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The Gateway to Astronaut Photography of Earth
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Astronaut Photography of Earth - Display Record
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IdentificationMission: ISS038 Roll: E Frame: 16335 Mission ID on the Film or image: ISS038
Country or Geographic Name: UNITED ARAB EMIRATES
Features: ABU DHABI, DUBAI AT NIGHT
Center Point: Latitude: 24.7 Longitude: 55.8 (Negative numbers indicate south for latitude and west for longitude)
Stereo: (Yes indicates there is an adjacent picture of the same area)
ONC Map ID: JNC Map ID:
CameraCamera Tilt: 54
Camera Focal Length: 85mm
Camera: N5: Nikon D3S
Film: 4256E : 4256 x 2832 pixel CMOS sensor, 36.0mm x 23.9mm, total pixels: 12.87 million, Nikon FX format.
Percentage of Cloud Cover: 10 (0-10)
GMT Date: 20131211 (YYYYMMDD) GMT Time: 221645 (HHMMSS)
Nadir Point Latitude: 25.4, Longitude: 50.7 (Negative numbers indicate south for latitude and west for longitude)
Nadir to Photo Center Direction: East
Sun Azimuth: 90 (Clockwise angle in degrees from north to the sun measured at the nadir point)
Spacecraft Altitude: 221 nautical miles (409 km)
Sun Elevation Angle: -66 (Angle in degrees between the horizon and the sun, measured at the nadir point)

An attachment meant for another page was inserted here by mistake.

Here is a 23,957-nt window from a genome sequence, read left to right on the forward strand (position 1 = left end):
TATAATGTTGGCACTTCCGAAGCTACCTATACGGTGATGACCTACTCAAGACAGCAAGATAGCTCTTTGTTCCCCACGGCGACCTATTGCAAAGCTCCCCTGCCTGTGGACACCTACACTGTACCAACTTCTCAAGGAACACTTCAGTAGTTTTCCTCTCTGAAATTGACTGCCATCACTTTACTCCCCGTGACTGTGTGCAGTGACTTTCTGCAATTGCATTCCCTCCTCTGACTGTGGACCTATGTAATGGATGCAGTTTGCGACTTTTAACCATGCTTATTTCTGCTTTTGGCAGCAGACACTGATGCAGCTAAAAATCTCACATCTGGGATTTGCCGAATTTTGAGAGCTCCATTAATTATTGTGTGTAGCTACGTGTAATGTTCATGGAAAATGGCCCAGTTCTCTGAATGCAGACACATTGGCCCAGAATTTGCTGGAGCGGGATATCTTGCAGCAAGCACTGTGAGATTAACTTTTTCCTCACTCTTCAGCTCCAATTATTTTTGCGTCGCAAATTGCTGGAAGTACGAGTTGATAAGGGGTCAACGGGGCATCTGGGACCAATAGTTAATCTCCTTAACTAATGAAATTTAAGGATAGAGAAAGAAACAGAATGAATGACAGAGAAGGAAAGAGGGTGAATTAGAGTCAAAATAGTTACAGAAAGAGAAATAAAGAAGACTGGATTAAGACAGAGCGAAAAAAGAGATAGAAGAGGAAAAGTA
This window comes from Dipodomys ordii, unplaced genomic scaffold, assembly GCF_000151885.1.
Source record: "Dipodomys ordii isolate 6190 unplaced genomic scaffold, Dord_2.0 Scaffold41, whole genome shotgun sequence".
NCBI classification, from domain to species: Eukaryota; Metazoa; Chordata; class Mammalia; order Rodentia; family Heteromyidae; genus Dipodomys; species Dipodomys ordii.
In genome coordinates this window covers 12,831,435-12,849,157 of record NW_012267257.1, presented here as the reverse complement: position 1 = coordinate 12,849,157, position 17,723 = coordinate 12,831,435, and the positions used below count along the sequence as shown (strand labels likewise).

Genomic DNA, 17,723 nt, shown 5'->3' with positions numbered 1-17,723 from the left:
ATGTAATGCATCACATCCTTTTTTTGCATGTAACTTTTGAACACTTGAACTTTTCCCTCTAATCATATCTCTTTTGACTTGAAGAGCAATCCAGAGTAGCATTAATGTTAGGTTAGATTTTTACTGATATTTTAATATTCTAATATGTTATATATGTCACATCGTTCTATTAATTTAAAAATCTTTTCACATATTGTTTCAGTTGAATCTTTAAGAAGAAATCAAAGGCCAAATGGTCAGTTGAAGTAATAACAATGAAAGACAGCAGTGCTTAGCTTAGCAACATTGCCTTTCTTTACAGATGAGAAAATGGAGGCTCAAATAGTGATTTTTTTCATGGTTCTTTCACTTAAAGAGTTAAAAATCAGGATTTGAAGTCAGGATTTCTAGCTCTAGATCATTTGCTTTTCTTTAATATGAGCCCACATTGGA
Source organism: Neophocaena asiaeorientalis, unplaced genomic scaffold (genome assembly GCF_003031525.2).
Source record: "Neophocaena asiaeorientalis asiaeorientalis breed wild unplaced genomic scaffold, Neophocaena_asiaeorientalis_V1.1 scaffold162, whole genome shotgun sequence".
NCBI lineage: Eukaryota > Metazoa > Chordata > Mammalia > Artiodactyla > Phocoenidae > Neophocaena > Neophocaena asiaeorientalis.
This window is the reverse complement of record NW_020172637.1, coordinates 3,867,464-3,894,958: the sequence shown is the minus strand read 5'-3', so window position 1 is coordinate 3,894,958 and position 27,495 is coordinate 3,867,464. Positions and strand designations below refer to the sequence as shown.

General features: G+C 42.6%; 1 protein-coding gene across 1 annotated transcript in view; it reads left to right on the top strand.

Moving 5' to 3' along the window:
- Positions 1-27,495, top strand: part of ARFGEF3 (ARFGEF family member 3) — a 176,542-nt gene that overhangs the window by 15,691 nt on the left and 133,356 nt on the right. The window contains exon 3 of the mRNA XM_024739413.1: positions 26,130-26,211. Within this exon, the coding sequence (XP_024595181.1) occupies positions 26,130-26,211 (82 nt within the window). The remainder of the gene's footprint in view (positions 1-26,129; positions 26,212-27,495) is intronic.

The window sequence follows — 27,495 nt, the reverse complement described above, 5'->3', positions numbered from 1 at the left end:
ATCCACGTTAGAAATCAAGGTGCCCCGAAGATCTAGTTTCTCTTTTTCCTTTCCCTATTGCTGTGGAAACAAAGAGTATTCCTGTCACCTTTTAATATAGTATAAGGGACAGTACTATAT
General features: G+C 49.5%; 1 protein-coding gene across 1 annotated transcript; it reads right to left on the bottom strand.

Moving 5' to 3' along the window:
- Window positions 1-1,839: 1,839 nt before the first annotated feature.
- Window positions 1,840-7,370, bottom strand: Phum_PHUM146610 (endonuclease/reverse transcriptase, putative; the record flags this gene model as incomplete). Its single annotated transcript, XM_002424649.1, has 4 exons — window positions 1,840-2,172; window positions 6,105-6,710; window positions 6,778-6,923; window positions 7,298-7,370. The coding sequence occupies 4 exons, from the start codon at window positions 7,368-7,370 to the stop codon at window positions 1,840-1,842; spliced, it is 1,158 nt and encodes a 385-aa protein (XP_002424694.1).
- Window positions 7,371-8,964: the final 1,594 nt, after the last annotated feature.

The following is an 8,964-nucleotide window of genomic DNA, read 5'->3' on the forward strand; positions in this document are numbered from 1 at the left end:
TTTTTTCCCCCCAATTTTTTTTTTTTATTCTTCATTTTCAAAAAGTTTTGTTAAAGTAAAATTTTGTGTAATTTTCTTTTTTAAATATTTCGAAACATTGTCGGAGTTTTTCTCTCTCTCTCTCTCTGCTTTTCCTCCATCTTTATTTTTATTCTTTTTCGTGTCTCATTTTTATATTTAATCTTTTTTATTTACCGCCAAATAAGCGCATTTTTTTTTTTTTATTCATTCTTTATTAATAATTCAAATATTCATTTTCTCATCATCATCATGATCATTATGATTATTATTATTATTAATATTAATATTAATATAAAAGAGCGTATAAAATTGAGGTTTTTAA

CaptionsUnited Arab Emirates, Persian Gulf, At Night
Geographers like night images of cities because you see immediately so much about the human landscape—things that are difficult or impossible to see in day images. You see where the cities are located and their shape; the brightest light clusters frequently indicate the city centers. In large field of view images, such as this astronaut photograph of the United Arab Emirates (UAE) from the International Space Station (ISS), you can also see cities’ position relative to one another and their relative size. Here the largest cluster of lights is the conurbation (”joined cities”) of Dubai-Sharjah-Ajman (population 3.25 million), with its smaller neighbor Dubai (population 2.1 million).
These cities front onto the Persian Gulf (also known as the Arabian Gulf) where the city lights are cut off abruptly at the coastline. The bright city centers are located at the coast showing that sea trade is important (and has been important) in the growth of these cities. Smaller cities are Al Ain (population 518,000), the fourth largest city in the UAE, and Fujairah (population 152,000). Major highways join the cities in a brightly lit network, and a faint peppering of lights offshore shows the relatively young oil and gas platforms on either side of the Musandam Peninsula (image left).
Despite being taken at night, the spike of the Musandam Peninsula is easy to imagine at the south end of the Persian Gulf. The biggest cities in the UAE are Abu Dhabi and Dubai. Muscat, the capital city of the neighboring country of Oman, appears image top center. By contrast, the almost unpopulated Musandam Peninsula shows very few lights.
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Recommended Citation: Earth Science and Remote Sensing Unit, NASA-Johnson Space Center. "The Gateway to Astronaut Photography of Earth." .